Rock the Boat

The USS Hornet offers a unique New Year's Eve experience from its home at Alameda's Naval Air Station.

While a majority of New Year’s Eve revelers will party it up at various clubs, bars, or homes, others will take to the waters on any of the handful of yacht cruises scheduled to dep art from East Bay ports. From the Empress Hornblower setting sail from the Berkeley Marina to the Delta Discovery cruiser pushing off from the port in Pittsburg, a handful of year-end options exist for celebratory seafarers. And while most such cruises share a similar classical (and somewhat calculable) schedule of events — champagne, dancing, shipside fireworks, and the like — there’s one on-board soiree that’s unlike all the others: It’s stationary.

The USS Hornet, the historic World War II-era aircraft-carrier-turned-museum stationed at Pier 3 at the former Naval Air Station in Alameda, hasn’t moved from its moorings since it was docked there in 1995 (it opened as a museum in 1998). But for more than a decade, the roughly Titanic-size ship — which, before being decommissioned in 1970, recovered the Apollo 11 and 12 space capsules, helped sink the Japanese battleship Yamato, and ultimately became one of the most decorated ships in the US Navy — has opened its decks each New Year’s Eve for a major fundraising gala replete with live music, dancing, and ample food and drink.

The event, dubbed Dance Like a Star for its emphasis on cutting a rug, is one of four large public fundraisers held annually onboard the Hornet to support the museum’s education programs and maintenance. Organizers say the yearly party typically draws between eight hundred and one thousand people (mostly adults, whom you’re likely to find decked out in 1940s attire and various black-tie ensembles) and has grossed tens of thousands of dollars through auctions and ticket sales.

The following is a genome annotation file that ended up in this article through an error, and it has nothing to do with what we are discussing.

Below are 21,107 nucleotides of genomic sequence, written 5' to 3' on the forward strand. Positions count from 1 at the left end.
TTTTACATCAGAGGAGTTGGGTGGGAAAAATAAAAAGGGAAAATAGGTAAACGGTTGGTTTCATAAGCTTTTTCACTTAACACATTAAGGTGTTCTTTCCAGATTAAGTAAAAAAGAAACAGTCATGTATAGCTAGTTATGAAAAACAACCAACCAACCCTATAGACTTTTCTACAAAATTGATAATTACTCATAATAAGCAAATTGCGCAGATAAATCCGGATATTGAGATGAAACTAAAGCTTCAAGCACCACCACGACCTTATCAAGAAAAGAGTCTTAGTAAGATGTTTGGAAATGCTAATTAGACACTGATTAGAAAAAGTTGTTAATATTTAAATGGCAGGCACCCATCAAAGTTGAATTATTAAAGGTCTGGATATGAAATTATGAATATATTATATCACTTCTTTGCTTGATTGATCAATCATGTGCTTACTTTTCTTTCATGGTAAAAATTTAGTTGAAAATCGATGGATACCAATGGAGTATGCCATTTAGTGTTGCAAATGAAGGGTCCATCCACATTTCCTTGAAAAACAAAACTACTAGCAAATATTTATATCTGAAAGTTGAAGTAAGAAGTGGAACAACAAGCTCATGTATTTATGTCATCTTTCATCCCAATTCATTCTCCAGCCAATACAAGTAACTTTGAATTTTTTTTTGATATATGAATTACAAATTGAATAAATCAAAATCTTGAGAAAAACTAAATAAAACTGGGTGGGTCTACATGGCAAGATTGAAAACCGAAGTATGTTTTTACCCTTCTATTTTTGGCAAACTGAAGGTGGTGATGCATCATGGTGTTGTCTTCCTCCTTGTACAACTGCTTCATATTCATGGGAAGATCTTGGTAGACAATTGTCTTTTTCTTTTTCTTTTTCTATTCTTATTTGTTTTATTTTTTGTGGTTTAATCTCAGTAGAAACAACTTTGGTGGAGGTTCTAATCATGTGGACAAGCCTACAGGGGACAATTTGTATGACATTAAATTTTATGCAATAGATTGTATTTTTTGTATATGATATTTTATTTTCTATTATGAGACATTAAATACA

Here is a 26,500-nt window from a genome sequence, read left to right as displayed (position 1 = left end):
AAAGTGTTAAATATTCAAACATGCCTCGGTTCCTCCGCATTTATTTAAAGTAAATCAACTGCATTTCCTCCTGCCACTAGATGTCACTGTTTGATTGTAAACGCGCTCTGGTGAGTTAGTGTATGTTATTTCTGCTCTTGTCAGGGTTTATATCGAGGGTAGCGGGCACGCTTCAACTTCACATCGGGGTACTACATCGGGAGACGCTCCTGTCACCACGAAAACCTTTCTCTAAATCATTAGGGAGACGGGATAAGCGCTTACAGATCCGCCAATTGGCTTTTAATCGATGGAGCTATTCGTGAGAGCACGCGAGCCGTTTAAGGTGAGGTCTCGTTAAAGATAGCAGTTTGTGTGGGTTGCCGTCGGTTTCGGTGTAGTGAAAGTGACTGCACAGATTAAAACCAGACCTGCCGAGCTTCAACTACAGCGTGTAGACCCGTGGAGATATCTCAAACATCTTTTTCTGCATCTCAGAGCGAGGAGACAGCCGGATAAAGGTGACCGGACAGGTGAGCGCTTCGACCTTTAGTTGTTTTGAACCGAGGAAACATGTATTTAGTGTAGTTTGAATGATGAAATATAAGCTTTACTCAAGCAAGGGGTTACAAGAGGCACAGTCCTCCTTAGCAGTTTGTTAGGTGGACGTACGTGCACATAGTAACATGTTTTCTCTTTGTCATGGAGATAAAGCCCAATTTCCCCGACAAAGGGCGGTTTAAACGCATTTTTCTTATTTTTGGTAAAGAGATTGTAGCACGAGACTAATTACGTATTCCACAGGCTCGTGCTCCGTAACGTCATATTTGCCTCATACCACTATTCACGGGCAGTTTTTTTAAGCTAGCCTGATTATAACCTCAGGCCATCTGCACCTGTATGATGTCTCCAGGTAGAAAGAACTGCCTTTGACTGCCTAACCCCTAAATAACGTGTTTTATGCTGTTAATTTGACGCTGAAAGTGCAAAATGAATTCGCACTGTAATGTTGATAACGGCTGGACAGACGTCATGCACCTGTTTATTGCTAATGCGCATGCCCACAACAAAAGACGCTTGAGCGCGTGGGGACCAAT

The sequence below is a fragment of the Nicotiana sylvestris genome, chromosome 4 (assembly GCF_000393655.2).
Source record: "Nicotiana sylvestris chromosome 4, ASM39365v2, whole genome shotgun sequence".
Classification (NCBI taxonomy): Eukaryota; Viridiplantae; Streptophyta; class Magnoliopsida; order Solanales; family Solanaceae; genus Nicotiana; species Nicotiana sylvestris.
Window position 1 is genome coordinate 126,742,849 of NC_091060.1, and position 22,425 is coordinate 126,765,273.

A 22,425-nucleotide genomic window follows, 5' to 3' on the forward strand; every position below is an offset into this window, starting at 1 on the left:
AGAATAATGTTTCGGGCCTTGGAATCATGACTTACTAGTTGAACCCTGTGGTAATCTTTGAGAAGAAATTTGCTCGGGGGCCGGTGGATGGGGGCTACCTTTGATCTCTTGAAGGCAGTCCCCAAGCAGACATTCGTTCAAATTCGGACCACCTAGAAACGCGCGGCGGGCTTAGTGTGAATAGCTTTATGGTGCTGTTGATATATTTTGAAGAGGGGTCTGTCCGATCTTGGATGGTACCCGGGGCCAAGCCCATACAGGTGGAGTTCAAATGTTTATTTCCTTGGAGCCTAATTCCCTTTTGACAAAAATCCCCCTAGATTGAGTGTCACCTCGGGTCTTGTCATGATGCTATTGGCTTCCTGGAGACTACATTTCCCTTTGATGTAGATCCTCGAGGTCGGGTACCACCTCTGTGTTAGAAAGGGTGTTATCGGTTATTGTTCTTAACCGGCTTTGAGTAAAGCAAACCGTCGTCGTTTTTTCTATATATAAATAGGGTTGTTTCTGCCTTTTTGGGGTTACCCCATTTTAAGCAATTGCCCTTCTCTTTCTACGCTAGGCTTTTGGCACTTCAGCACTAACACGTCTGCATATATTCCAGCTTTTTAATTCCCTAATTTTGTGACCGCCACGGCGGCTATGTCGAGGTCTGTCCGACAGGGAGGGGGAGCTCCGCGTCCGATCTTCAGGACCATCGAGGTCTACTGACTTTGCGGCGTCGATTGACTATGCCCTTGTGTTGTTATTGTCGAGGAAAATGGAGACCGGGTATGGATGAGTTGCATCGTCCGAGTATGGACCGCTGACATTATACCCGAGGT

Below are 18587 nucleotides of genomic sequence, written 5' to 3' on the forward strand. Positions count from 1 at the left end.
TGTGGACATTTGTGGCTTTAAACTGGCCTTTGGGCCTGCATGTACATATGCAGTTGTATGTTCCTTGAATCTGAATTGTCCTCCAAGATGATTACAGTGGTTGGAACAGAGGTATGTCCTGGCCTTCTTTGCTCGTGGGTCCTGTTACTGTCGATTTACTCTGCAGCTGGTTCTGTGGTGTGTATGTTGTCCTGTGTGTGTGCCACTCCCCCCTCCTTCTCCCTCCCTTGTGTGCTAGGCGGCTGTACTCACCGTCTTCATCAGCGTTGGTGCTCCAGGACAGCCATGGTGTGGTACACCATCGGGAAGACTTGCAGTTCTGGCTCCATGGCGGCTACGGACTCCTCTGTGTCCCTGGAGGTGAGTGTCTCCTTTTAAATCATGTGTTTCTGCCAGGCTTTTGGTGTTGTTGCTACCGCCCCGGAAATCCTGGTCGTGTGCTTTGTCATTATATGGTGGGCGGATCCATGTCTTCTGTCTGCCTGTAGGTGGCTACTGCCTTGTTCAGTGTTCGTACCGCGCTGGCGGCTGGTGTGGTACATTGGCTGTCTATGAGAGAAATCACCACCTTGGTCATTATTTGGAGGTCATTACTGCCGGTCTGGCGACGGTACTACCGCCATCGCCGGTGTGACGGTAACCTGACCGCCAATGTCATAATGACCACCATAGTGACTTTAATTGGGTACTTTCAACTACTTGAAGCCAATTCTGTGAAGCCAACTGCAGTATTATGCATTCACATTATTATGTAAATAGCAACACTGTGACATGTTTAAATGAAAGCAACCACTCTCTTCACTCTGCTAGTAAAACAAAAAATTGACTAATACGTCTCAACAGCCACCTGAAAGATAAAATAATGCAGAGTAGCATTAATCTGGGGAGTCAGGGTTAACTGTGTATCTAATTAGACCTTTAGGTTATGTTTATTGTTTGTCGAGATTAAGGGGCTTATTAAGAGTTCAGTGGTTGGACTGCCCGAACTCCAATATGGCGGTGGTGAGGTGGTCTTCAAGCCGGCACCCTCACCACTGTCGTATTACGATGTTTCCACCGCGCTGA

Hornet CEO Randall Ramian said such fundraisers also raise public awareness about the museum, which, ideally, helps increase attendance throughout the rest of the year. Considering that the ship’s home at Alameda Point is relatively remote and not easily accessible by public transit, that boost would be a definite boon for the naval museum. Ramian explained that while, historically speaking, the museum’s location is fitting (it utilized the Naval Air Station during WWII), the pier is simply not the most economically viable site. “It’s really nobody’s fault. It just is what it is,” he said. “As far as everyday admission goes, when you’re in an area that’s not as accessible you’re not as inclined to pull over to the side of the road and stop by and see the ship. But when we do an event like this, people make a conscious decision to come out.”

Those who do decide to attend this year’s gala can expect three dance floors (and free dance lessons) throughout the ship’s hangar deck, live music by the sixteen-piece big band 3 O’Clock Jump, a silent auction featuring everything from airline tickets to sports memorabilia, a midnight countdown, views of fireworks, and more. 7:30 p.m.-1 a.m.; $45-$85 (no children under 12), $65 for optional dinner buffet. 510-521-8448 or


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